Shared mailbox

The next most-used type of mailbox in Microsoft 365 is the shared mailbox. A shared mailbox is created by your IT admin, and then users are added as members. A shared mailbox is most commonly used when an entire department or team needs access to email sent to a common email address.

Plan IT’s Projects shared mailbox is shown illustrated in the image above, marked with number 2. or (for the sales department and for general enquires, respectively) are also examples of when a shared mailbox might be employed.

A shared mailbox appears as an entirely separate mailbox in Outlook, and every member of the shared mailbox will have full access to it. So, if a user moves or deletes a message in a shared mailbox, that will be reflected for everyone else.

Members of a shared mailbox can reply as themselves, i.e. the From address will be their own, or they can reply ‘as’ the shared mailbox, and the shared mailbox’s email address will appear in the From line. Your department manager may decide which is more appropriate, or your organisation may have their own policy.

If you reply to email sent to a shared mailbox, your reply will appear in the shared mailbox’s Sent folder (unless your IT admin has turned this feature off).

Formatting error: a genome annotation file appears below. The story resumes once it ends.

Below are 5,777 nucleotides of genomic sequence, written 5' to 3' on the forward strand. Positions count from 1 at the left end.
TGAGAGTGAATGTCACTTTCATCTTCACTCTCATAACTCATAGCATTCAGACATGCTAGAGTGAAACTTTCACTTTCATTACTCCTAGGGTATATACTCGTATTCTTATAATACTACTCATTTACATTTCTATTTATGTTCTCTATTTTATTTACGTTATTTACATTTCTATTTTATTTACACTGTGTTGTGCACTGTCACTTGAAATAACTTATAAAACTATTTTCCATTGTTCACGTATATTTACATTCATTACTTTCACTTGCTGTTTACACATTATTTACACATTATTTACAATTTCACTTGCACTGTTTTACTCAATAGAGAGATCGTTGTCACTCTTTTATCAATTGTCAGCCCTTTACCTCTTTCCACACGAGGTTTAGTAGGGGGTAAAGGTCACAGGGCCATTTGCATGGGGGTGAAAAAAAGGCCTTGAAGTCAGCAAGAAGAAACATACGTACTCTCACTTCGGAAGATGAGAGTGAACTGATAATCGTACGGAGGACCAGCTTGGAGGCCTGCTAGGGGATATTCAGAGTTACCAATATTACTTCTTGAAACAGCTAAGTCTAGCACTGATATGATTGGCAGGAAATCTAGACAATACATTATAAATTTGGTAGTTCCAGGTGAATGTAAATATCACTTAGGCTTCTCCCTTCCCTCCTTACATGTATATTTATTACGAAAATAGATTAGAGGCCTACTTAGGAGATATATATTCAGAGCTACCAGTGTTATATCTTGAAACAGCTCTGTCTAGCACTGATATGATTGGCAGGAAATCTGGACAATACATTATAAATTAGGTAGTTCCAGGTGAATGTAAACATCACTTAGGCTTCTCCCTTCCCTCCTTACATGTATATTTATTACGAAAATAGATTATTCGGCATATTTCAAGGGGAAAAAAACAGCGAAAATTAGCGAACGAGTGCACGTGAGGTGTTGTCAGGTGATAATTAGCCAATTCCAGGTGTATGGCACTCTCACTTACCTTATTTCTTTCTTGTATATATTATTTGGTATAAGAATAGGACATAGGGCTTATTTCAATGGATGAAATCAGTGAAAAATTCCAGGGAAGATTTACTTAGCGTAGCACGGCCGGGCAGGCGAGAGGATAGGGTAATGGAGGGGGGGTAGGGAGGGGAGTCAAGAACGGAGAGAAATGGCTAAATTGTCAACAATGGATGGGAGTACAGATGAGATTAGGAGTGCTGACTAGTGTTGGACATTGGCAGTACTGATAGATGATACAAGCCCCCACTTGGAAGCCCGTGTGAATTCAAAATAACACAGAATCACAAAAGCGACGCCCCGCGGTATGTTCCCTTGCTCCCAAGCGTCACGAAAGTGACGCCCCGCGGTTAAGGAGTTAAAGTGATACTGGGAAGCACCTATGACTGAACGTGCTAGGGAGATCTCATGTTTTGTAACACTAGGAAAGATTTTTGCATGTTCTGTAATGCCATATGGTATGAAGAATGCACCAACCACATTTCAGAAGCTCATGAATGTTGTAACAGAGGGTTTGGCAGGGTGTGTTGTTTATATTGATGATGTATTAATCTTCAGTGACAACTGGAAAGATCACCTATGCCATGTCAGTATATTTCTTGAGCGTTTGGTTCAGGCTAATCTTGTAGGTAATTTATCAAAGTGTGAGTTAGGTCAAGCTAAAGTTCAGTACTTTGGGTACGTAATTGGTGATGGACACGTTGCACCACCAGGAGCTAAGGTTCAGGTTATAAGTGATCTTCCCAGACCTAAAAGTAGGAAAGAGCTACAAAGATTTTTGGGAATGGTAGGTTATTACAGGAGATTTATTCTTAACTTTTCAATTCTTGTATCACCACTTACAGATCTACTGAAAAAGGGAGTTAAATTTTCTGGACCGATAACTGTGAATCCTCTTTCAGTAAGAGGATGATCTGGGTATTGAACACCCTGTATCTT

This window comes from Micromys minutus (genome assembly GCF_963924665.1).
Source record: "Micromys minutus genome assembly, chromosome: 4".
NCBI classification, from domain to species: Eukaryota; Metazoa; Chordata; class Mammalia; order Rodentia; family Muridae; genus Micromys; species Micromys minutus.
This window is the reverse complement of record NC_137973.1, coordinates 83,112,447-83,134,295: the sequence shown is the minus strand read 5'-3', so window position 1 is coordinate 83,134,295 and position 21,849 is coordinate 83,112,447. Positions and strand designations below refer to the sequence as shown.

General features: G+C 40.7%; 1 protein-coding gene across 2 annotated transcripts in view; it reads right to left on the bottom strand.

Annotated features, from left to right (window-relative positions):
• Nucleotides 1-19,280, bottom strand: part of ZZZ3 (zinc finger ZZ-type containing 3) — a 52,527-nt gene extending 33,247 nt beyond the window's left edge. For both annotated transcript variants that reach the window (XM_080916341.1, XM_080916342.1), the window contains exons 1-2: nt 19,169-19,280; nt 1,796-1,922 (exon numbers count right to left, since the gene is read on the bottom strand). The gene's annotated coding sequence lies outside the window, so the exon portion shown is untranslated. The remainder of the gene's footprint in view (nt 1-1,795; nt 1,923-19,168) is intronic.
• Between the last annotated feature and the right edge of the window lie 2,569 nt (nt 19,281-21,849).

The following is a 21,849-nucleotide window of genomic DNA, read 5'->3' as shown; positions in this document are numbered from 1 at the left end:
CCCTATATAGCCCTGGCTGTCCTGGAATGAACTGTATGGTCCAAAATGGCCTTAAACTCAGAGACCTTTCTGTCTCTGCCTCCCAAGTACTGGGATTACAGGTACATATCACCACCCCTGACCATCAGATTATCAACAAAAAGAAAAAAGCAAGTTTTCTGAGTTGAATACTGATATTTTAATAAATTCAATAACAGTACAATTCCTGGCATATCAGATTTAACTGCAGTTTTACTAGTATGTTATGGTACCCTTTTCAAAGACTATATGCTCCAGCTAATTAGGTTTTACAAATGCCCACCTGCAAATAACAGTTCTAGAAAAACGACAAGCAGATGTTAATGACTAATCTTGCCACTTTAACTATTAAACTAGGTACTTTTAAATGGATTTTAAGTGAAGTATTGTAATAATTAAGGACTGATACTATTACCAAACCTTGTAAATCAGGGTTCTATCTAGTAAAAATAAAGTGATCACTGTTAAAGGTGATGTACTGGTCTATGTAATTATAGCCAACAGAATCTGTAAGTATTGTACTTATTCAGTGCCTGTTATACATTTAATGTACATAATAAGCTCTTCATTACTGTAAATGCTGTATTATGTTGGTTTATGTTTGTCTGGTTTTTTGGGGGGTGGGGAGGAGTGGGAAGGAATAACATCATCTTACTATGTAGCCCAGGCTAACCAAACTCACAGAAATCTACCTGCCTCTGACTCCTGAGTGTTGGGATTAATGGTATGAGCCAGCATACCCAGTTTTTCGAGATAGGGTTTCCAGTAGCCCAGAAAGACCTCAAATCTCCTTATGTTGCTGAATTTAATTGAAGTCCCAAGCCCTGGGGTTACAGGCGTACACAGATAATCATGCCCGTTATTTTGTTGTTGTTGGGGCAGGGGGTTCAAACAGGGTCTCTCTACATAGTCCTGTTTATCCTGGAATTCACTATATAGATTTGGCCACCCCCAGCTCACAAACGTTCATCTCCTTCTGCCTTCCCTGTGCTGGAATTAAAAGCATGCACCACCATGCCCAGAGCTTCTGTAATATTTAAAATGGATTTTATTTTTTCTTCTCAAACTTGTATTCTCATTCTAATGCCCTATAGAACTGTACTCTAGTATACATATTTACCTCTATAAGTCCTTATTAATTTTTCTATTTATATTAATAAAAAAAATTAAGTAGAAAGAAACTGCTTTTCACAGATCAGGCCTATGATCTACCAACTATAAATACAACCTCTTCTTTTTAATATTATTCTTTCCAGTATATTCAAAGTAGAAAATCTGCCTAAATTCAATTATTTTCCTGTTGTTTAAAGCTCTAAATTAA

A shared mailbox is ‘free’, in that it doesn’t need to be licensed. This free mailbox comes with a standard 50GB capacity. Additional space (100GB) can be created by licensing the mailbox with an Exchange Online (Plan 2) subscription (which will, of course, attract a fee).

Some organisations may be tempted to create a ‘shared mailbox’ as a stand-alone, user mailbox, and ‘log into’ through Outlook that way, but this should be avoided for a number of reasons. For one, you have to pay for it! You can avoid extra licensing costs by creating properly-managed shared mailboxes. Another huge advantage to a proper shared mailbox is the ability to host it centrally, adding and removing users and manage its settings without having to configure everything separately on everyone’s PC or laptop. There’s also no password for everyone to keep track of – shared mailboxes do not employ the username / password model that a primary mailbox does.